That’s because honey manufacturers have become more skilled at flying under the testing radar, researchers explain.

The official, internationally accepted, tests only pick up honey adulterated with cane sugar and corn sugar.

Manufacturers have learned they cannot detect the difference between rice syrup, sugar beet syrup, and honey.

READ THE FULL STORY Return To Now

Bus Stops in the Netherlands are Covered in Flowers to Give Bees a Chance

The Dutch have a progressive way of thinking and acting that can stand as a model for many countries. Remember how long cannabis has been decriminalized there? They also have outstanding prenatal and postpartum care (with the view that birth is a natural occurrence, not a medical emergency) with 16 weeks paid maternity leave and 6 weeks paid paternity leave. Now the city of Utrecht is doing something else: the 316 bus stops throughout the city have been transformed. All the city’s bus stops have been covered in sedum (succulent) plants. The rooftops not only help to support the dwindling pollinator populations, but they also improve air quality by trapping fine dust particulates, store rainwater and provide a cool environment in the summertime.

Another way Utrecht is moving to improve air quality for its residents is by transitioning to an entirely electric bus fleet by 2028, with electricity sourced from Dutch windmills.

READ THE FULL STORY ACH News

How One Man Singlehandedly Repopulated a Rare Butterfly Species in His Backyard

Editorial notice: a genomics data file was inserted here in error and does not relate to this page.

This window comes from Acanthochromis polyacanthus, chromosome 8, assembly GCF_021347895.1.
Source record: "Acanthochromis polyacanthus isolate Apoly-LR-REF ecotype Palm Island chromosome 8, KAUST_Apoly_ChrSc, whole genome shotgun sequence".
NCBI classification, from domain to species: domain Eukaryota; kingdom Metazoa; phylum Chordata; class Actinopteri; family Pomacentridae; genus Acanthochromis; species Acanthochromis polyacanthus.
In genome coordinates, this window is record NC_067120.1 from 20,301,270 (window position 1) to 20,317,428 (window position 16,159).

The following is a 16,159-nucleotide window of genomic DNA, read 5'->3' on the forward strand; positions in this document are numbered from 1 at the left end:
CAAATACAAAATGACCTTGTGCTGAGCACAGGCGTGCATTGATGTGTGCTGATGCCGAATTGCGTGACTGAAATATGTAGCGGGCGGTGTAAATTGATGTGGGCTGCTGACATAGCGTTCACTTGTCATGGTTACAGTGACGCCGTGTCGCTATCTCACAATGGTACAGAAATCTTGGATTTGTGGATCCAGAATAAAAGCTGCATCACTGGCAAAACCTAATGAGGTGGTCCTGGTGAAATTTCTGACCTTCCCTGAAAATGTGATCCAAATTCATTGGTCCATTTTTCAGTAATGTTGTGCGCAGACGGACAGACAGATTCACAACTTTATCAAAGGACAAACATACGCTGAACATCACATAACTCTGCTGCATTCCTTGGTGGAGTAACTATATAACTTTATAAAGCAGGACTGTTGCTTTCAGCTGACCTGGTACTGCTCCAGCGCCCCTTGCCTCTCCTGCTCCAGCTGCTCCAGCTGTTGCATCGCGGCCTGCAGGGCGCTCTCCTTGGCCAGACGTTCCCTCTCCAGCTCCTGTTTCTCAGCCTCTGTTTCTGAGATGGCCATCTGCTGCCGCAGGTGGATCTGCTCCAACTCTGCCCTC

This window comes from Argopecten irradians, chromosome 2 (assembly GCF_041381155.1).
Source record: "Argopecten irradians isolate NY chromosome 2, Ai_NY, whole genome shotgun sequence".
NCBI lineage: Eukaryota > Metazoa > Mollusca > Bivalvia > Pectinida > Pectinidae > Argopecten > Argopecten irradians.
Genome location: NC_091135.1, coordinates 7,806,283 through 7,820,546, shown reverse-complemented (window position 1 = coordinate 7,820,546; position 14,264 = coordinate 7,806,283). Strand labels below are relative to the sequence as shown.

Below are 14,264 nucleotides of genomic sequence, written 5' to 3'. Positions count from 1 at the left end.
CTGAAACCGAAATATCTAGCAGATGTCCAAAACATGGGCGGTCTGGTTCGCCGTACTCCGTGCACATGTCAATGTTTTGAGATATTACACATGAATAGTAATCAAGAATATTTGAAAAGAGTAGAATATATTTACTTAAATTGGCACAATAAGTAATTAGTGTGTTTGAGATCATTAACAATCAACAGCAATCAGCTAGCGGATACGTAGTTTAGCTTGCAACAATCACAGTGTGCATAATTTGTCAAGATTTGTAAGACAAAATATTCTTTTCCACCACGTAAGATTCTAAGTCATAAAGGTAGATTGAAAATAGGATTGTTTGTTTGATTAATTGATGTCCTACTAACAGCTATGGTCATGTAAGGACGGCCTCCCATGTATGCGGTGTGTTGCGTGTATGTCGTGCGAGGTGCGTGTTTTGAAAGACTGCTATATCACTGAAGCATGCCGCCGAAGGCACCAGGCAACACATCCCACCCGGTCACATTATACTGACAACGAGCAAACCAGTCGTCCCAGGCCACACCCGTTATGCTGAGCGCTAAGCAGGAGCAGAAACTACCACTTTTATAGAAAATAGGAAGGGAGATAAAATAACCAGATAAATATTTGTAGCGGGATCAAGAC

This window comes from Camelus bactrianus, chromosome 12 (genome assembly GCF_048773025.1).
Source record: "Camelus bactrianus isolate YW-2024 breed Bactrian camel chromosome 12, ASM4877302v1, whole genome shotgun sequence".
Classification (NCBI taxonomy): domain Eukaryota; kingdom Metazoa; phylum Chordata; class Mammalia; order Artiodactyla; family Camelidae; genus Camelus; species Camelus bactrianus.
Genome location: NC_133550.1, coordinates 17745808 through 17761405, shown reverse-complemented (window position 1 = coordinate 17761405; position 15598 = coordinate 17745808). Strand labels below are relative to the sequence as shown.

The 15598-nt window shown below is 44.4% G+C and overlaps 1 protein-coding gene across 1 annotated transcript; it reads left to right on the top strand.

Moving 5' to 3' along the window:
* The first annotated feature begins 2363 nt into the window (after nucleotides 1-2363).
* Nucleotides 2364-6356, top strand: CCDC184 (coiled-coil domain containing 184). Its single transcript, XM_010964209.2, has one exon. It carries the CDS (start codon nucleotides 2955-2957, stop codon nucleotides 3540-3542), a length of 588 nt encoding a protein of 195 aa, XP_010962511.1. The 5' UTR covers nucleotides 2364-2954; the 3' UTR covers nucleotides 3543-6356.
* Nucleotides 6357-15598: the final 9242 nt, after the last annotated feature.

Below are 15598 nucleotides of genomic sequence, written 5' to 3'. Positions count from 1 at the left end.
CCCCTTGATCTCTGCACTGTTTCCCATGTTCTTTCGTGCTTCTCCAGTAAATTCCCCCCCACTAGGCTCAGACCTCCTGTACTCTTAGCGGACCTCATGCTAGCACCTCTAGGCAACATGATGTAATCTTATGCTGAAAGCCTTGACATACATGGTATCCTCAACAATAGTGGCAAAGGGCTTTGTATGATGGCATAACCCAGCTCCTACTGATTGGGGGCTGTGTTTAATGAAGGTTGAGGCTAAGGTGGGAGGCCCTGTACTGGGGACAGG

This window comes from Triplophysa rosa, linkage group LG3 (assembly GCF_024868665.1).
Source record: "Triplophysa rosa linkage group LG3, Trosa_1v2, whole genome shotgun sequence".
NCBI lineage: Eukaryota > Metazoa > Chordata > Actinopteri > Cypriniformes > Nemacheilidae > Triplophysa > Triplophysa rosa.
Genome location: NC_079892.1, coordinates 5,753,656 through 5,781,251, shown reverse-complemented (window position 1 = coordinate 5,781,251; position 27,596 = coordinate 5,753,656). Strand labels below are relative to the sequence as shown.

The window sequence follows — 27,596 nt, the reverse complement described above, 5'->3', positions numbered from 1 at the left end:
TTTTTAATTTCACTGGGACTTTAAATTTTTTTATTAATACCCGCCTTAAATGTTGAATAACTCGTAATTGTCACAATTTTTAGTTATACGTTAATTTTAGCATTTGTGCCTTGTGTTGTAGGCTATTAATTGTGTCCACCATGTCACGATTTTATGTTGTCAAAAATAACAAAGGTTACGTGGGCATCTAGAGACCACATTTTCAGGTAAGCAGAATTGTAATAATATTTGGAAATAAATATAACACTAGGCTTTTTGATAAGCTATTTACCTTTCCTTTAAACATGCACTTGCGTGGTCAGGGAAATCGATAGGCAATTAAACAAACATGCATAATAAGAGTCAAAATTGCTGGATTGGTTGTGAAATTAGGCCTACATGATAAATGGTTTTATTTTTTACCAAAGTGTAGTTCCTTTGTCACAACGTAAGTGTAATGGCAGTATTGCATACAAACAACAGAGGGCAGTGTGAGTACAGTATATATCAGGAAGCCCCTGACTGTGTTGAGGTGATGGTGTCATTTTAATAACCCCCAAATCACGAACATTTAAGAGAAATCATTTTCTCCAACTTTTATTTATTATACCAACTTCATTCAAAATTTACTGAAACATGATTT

The iridescent blue wings of the California pipevine swallowtail are considered by collectors to be among the most magnificent in North America.

For centuries the beautiful butterfly thrived in the San Francisco and around the Bay Area. But as the region became increasingly urbanized in the early 1900s, the pipevine swallowtail began to disappear. Today it’s an extremely rare sight.

Aquatic biologist Tim Wong at the California Academy of Sciences has made it his personal mission to bring the butterfly back, and he’s off to a very promising start.

READ THE FULL STORY Return To Now

How to Build Hugelkultur Beds and Why You Need Them

The concept of a permaculture garden is to provide long-term solutions that maximize outputs and minimize inputs while cycling energy and resources through the system. This creates closed-loop efficiency within your system and prevents excess waste. In fact, one of permaculture’s most favored sayings is ‘there’s no such thing as waste, just things in the wrong place’.

Hugelkultur is a great example of recycling resources on your site to create long-term fertility in the soil. In doing this, you create beds that become more productive over time, helping to produce better quality crops with higher yields.

READ MORE ABOUT THIS New Life On A Homestead

When two Angelenos buy a farm—they make a must-see documentary about it

Eight years ago, after they were evicted from their Santa Monica apartment, John and Molly Chester bought 200 acres of land just outside of Los Angeles with the dream of becoming full-fledged farmers.